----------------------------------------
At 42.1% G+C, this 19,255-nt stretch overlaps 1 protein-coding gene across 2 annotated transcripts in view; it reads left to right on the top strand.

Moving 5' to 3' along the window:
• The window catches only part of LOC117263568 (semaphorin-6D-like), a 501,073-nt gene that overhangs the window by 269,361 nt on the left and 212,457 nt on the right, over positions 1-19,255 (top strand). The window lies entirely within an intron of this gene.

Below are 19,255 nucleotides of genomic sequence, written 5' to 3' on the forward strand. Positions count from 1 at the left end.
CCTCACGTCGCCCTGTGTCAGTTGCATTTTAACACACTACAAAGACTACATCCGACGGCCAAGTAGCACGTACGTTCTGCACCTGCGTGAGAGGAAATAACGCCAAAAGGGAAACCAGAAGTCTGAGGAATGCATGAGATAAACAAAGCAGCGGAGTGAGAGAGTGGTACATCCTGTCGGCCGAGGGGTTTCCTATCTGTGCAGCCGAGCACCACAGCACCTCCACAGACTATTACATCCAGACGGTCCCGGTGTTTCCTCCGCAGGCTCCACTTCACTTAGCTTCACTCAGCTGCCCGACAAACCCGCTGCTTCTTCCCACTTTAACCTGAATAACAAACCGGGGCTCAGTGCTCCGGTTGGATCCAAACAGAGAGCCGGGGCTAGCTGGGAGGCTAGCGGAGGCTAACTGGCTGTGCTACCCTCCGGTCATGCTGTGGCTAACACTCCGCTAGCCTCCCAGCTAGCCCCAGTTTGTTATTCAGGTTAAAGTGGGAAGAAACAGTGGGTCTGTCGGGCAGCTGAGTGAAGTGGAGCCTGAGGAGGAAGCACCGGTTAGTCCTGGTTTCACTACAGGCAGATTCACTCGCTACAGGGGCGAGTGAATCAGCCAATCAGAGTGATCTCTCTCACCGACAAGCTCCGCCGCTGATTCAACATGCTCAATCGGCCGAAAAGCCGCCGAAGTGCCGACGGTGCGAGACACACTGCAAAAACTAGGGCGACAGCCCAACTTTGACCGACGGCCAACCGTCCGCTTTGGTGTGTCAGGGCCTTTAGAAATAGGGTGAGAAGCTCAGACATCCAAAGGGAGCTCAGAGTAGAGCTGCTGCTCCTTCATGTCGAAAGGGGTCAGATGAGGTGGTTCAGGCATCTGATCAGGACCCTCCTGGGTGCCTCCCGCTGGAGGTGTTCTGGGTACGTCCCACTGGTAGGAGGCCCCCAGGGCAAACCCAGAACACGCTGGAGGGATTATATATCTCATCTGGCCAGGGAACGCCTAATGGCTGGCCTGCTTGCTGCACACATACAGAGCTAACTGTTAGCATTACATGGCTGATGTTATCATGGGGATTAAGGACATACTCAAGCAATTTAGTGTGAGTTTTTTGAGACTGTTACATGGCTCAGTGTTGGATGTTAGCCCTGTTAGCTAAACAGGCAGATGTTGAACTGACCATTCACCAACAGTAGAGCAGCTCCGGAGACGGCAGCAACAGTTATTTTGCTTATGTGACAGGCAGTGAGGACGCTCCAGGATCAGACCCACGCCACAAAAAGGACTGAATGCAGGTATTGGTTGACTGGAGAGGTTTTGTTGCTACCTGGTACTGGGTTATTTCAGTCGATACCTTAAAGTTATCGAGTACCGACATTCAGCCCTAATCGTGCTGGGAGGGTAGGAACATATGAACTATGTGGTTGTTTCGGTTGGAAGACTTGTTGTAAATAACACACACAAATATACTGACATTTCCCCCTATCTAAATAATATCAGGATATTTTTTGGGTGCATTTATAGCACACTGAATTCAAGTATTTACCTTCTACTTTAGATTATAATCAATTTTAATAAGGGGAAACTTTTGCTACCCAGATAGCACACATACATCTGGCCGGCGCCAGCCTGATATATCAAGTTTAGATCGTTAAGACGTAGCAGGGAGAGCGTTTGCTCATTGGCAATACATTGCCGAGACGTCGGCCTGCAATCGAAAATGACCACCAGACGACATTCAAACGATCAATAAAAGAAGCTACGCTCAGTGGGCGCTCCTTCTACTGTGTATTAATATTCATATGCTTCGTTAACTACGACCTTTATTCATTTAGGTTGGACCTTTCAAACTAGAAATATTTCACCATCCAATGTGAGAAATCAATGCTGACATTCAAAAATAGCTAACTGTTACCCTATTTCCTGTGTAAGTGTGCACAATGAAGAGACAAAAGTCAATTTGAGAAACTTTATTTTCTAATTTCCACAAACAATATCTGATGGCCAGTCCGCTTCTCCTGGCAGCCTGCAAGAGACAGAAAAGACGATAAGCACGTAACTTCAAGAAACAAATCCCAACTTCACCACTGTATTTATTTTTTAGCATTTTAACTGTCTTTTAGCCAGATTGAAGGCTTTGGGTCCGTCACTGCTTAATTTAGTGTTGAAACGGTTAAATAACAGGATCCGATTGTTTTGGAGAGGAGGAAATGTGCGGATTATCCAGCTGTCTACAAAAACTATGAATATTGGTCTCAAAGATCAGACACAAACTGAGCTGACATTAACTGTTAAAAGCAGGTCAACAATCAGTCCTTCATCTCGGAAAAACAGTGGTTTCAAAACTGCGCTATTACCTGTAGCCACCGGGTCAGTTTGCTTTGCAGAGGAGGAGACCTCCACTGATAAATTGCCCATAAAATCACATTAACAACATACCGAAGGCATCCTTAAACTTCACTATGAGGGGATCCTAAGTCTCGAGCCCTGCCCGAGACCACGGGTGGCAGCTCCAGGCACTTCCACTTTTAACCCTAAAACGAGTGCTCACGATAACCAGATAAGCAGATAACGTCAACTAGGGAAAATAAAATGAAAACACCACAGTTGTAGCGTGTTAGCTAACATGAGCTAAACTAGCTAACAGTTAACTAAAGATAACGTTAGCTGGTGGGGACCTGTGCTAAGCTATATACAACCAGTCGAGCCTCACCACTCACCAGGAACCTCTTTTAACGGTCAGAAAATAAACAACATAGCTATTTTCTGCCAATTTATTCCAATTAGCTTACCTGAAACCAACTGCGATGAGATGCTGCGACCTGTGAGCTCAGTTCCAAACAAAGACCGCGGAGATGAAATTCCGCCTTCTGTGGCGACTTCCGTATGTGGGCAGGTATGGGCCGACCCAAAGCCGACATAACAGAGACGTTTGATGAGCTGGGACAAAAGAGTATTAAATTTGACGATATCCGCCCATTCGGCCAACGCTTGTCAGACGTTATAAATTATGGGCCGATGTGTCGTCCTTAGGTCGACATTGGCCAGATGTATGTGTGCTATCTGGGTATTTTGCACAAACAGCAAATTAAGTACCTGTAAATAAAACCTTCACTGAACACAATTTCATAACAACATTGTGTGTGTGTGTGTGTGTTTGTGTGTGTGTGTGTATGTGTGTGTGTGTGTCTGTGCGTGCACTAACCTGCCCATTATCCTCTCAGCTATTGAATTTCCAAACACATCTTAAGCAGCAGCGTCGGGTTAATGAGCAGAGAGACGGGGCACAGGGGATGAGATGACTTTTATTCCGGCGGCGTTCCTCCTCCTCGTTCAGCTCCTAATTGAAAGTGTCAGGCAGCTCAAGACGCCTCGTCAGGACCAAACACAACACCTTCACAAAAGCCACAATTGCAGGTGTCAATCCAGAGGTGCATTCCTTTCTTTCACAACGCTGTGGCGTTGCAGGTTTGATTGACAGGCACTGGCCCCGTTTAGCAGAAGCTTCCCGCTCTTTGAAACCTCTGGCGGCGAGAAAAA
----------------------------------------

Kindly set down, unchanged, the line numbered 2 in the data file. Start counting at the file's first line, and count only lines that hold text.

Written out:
Moving 5' to 3' along the window: